Liberal Arts majors dominate this year’s Public Policy Internship Program
Eleven out of the thirteen interns accepted into Texas A&M’s highly competitive Public Policy Internship Program (PPIP) for Fall 2012 are liberal arts majors. PPIP internships include government institutions, non-profit organizations and private companies. This year, interns have been placed in Washington, D.C. and Paris for a semester full of professional opportunities and invaluable work experience.
Interns have the opportunity to work at prestigious companies and offices within their host city, such as the White House, Hearst Corporation, the Peace Corps, the U.S. Commerce Service, and many other business and government organizations. Interns will gain valuable first-hand experience in applying the critical thinking and problem solving skills they have gained from a liberal arts education and use them in real-life situations.
Alex Yap, a communication alumnus, said of her internship with Hearst Corporation in Washington, D.C., “I’m currently trying to increase our Facebook audience, so I’m learning the best practices for reaching audiences through social media.” Yap’s other projects include writing blog pieces for The Houston Chronicle’s Texas on the Potomac series and posting to their social media accounts. On Pinterest, she created a “digital debate” board which compares how presidential candidates Obama and Romney are using Facebook to talk most effectively about issues.
PPIP also offers graduates the possibility to intern abroad in such cities as Paris, London, Brussels, and others within the European Union.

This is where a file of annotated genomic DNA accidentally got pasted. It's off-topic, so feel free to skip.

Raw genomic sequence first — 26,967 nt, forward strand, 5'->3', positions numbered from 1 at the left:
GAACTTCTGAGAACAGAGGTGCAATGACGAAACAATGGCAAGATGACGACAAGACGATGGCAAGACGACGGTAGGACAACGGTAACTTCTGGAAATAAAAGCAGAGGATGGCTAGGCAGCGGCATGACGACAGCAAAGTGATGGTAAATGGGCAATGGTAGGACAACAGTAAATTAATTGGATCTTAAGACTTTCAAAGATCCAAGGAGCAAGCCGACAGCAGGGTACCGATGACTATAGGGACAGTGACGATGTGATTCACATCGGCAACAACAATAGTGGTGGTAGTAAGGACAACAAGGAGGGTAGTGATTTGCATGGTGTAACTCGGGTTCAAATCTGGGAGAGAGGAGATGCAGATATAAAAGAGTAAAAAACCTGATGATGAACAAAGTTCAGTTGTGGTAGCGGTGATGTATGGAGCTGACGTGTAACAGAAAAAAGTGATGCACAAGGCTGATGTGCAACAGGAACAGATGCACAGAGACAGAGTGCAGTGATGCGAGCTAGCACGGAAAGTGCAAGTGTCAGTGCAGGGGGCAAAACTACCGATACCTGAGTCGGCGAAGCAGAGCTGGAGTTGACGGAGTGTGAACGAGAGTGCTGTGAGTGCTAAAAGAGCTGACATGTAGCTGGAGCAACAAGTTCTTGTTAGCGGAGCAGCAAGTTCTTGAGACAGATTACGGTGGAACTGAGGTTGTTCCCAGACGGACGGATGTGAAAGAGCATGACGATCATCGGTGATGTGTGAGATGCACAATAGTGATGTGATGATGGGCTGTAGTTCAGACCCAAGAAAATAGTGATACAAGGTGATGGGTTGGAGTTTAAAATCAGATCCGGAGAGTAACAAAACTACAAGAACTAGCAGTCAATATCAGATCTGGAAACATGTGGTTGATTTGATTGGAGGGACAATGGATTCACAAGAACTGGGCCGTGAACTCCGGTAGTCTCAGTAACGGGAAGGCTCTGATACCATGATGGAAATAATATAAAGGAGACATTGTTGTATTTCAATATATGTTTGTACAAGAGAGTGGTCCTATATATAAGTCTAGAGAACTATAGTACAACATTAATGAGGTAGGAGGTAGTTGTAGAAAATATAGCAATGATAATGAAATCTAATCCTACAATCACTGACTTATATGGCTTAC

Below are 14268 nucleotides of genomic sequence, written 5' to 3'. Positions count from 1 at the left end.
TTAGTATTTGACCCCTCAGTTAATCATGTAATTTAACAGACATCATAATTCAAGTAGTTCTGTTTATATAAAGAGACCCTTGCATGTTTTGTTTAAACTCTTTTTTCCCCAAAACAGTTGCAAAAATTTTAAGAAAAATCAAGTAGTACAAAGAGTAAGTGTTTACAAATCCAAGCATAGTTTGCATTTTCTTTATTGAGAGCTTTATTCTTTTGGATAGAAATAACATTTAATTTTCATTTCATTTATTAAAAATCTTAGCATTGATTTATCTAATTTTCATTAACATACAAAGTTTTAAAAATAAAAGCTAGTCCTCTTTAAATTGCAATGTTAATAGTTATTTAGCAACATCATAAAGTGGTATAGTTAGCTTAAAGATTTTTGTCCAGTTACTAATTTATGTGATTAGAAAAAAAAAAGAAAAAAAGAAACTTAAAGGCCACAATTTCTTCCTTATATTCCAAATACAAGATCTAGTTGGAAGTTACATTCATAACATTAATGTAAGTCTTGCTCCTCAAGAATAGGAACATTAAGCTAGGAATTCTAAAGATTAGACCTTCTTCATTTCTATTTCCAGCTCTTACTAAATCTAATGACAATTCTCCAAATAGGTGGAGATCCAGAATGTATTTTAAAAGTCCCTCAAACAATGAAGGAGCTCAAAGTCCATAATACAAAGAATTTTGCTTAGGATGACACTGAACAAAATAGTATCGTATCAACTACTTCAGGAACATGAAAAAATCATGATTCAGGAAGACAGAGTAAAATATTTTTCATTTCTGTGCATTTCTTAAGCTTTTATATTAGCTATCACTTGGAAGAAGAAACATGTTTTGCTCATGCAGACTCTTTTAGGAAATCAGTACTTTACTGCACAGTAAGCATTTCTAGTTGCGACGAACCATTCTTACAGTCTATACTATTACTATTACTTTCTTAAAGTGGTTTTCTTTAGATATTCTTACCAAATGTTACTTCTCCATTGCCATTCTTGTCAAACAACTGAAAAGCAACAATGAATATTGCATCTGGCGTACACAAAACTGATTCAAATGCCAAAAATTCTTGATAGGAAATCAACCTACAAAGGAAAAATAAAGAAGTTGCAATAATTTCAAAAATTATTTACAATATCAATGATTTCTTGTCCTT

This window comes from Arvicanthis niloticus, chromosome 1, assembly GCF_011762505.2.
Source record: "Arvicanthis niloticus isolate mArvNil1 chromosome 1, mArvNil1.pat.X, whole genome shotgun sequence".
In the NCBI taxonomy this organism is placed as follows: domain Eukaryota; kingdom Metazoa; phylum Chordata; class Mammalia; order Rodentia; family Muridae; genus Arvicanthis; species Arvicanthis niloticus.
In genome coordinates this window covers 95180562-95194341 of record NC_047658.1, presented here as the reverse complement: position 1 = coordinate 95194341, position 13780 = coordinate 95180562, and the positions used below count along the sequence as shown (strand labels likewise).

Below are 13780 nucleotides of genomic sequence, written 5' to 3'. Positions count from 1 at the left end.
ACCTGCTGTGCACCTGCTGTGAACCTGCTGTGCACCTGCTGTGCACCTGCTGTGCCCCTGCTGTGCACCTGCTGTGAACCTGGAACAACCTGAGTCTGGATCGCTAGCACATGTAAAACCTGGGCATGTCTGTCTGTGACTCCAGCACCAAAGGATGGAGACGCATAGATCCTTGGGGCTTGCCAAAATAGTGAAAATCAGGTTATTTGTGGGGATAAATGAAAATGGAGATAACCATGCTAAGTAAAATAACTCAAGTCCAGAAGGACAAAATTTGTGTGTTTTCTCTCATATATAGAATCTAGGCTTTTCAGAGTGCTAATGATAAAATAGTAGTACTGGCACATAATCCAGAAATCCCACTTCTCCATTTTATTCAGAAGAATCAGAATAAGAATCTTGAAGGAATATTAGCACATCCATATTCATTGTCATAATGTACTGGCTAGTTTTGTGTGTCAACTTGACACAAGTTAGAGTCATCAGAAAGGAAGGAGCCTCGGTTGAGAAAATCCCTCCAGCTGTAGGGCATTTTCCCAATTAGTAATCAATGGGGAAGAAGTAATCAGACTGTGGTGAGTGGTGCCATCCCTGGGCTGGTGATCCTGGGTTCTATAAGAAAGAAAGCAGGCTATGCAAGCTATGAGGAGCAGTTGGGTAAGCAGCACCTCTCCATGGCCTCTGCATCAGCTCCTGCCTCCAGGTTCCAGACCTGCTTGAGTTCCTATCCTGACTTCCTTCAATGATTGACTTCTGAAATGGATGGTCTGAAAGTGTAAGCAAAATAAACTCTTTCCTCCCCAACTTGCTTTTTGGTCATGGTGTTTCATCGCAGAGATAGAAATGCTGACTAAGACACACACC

Edward Carlin, an international studies alumnus, is currently interning with the U.S. Foreign Commercial Service in Paris. International studies majors are required to learn a foreign language, and Carlin noted that as an intern in a foreign country, being fluent in French has been very beneficial.
“The time I have spent abroad has contributed immensely to my personal growth, and I am glad that [the internship] has led me to a deeper consideration of my future career,” said Carlin.
The program comes with many benefits, including free housing in Washington, D.C. and housing scholarships for other cities, transferrable academic credit, valuable resume building experience, and important networking opportunities.
“I think one of my most important goals is to learn what it’s like on the other side of the phone call,” said Yap. “I ultimately want to end up in public relations, so the biggest takeaway for me will be how to manage the conversation between PR specialists and journalists.”
PPIP was founded in 1999 by then-Texas A&M president Dr. Ray Bowen due to the increasing interest in public policy within the United States. PPIP has since expanded into an international internship program with approximately 500 successful internships across the globe.
For more information about PPIP, visit the program website at http://ppip.tamu.edu.